Candidate, party spending in election tops $1 billion
There's still more than two months to go before Election Day, and despite new campaign finance laws money is being spent at a dizzying pace.
The spending tops mid-election year levels in 2002 and 2000, when national party committees could still raise corporate, union and unlimited donations known as soft money.
The presidential and congressional candidates and the national party committees that support them have already laid out more than $1 billion for the 2004 election cycle.
President Bush alone devoted $209 million to his re-election effort through July, a campaign finance report he filed Friday shows.
His Democratic rival, Sen. John Kerry of Massachusetts, reported to the Federal Election Commission that he spent $36.4 million in July, on top of nearly $150 million through June.
U.S. military decides 10 prisoners won't be released
U.S. military review panels have decided not to release 10 Guantanamo Bay detainees, concluding they were properly classified as "enemy combatants," a military official said Saturday.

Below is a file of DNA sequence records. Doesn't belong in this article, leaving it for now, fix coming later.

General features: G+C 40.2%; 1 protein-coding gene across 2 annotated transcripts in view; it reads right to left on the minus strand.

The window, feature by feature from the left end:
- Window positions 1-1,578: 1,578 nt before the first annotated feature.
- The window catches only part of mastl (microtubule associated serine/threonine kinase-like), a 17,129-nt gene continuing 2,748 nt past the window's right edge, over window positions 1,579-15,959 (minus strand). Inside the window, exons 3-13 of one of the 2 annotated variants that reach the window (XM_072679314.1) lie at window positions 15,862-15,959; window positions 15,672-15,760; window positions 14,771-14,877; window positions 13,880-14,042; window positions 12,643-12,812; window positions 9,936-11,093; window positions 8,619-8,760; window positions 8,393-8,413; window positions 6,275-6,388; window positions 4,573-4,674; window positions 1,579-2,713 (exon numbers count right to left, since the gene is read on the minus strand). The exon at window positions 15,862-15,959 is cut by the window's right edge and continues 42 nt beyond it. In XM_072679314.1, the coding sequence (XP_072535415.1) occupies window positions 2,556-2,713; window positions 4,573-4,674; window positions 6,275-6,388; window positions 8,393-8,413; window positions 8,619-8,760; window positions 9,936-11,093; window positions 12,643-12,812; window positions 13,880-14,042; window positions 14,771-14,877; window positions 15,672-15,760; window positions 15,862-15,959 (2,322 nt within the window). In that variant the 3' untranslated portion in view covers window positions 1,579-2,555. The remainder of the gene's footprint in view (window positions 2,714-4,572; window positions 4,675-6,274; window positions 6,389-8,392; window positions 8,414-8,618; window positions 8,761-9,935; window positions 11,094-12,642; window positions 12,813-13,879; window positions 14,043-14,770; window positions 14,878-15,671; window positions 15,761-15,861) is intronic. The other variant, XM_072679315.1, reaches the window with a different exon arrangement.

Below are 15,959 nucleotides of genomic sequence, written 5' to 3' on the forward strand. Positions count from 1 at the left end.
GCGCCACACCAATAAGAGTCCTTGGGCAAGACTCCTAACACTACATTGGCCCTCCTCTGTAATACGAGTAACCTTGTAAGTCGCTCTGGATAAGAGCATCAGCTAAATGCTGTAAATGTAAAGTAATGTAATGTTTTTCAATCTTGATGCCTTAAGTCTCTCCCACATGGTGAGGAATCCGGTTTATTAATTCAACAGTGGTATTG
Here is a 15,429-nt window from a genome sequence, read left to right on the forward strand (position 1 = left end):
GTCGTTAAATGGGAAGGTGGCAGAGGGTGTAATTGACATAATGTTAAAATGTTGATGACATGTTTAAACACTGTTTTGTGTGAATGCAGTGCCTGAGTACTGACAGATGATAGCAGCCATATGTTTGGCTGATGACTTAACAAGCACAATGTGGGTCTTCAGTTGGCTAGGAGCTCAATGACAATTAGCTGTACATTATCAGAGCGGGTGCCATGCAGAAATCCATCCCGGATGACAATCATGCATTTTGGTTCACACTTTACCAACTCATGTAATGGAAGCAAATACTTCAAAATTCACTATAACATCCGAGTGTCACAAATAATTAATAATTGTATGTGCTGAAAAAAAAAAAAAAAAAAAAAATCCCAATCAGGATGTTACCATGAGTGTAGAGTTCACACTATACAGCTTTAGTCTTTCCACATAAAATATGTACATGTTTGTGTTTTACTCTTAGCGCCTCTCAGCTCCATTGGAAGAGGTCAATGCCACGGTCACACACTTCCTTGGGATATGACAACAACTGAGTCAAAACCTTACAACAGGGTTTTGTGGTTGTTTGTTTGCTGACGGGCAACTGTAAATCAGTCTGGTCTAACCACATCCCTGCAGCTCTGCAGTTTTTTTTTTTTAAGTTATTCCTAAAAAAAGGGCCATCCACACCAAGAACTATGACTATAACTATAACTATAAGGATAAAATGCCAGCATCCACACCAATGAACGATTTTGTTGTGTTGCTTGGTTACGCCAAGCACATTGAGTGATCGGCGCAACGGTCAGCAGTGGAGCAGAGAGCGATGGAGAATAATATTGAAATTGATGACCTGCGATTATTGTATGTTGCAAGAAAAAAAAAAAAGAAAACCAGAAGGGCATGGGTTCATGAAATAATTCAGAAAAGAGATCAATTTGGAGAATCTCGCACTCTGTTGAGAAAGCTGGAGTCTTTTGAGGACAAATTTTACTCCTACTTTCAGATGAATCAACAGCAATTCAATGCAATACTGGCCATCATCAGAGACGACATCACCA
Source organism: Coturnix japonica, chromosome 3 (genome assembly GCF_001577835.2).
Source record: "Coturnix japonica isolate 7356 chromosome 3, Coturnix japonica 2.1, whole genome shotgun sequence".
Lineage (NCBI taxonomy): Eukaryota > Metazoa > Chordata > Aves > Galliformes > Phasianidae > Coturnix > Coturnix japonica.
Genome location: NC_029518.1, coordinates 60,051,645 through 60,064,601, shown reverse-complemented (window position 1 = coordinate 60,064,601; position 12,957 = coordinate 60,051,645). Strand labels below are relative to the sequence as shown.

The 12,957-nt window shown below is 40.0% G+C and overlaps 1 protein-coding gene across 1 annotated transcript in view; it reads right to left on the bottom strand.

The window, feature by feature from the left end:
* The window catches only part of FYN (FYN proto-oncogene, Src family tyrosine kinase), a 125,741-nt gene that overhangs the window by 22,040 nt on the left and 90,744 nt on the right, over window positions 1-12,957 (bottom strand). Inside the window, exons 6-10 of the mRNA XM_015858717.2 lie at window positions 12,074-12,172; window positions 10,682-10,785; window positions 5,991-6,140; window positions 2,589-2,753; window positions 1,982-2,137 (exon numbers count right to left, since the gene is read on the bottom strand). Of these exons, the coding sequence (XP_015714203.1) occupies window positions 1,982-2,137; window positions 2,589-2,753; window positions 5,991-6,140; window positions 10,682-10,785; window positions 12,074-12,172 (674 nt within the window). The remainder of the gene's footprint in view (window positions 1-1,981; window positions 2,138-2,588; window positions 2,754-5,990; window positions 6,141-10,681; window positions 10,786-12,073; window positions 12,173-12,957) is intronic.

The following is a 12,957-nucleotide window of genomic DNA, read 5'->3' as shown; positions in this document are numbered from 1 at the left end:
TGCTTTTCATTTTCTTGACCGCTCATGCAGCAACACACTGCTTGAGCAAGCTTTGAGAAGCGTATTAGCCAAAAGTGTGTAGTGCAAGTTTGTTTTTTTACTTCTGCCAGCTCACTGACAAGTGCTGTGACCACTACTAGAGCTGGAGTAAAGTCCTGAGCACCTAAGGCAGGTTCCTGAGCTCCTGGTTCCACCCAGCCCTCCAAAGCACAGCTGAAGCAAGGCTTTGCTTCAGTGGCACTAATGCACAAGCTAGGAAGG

The decision brought to 14 the number of cases decided by the panels, said Navy Cmdr. Katy Wright, a spokeswoman at the Pentagon. The panels decided to hold all 14.
The military so far has reviewed the cases of 31 detainees, including that of a 30-year-old prisoner on Saturday who allegedly served as a bodyguard for Osama bin Laden. All 585 Guantanamo detainees are accused of links to al-Qaida or Afghanistan's former Taliban regime.
The military would not release details of the concluded cases, including when the detainees went before the review panels, their names, nationalities or the circumstances surrounding their capture.
Family holds funeral for hostage who was beheaded
Family and friends of an American contractor kidnapped and beheaded in Saudi Arabia gathered for a funeral Saturday, more than two months after the engineer disappeared.
About 100 people attended services for Paul M. Johnson Jr., who once lived in Florida and had worked in Saudi Arabia for Lockheed Martin for more than a decade.
Johnson was kidnapped June 12 by militants in Riyadh who demanded the release of al-Qaida prisoners in exchange for the 49-year-old's life. Photographs and a video of the beheading were later posted on the Internet.
Hours later, Saudi security forces shot and killed Abdulaziz al-Moqrin, alleged mastermind of Johnson's kidnapping and murder.
Not all of Johnson's remains were recovered, but the family thought it was time for a funeral. "This is not a full closure, but it is some closure," said Johnson's son, Paul M. Johnson III.
Johnson's remains will be cremated and sent to Thailand. His widow is a native of Thailand, and the couple had planned to move there after Johnson's contract expired.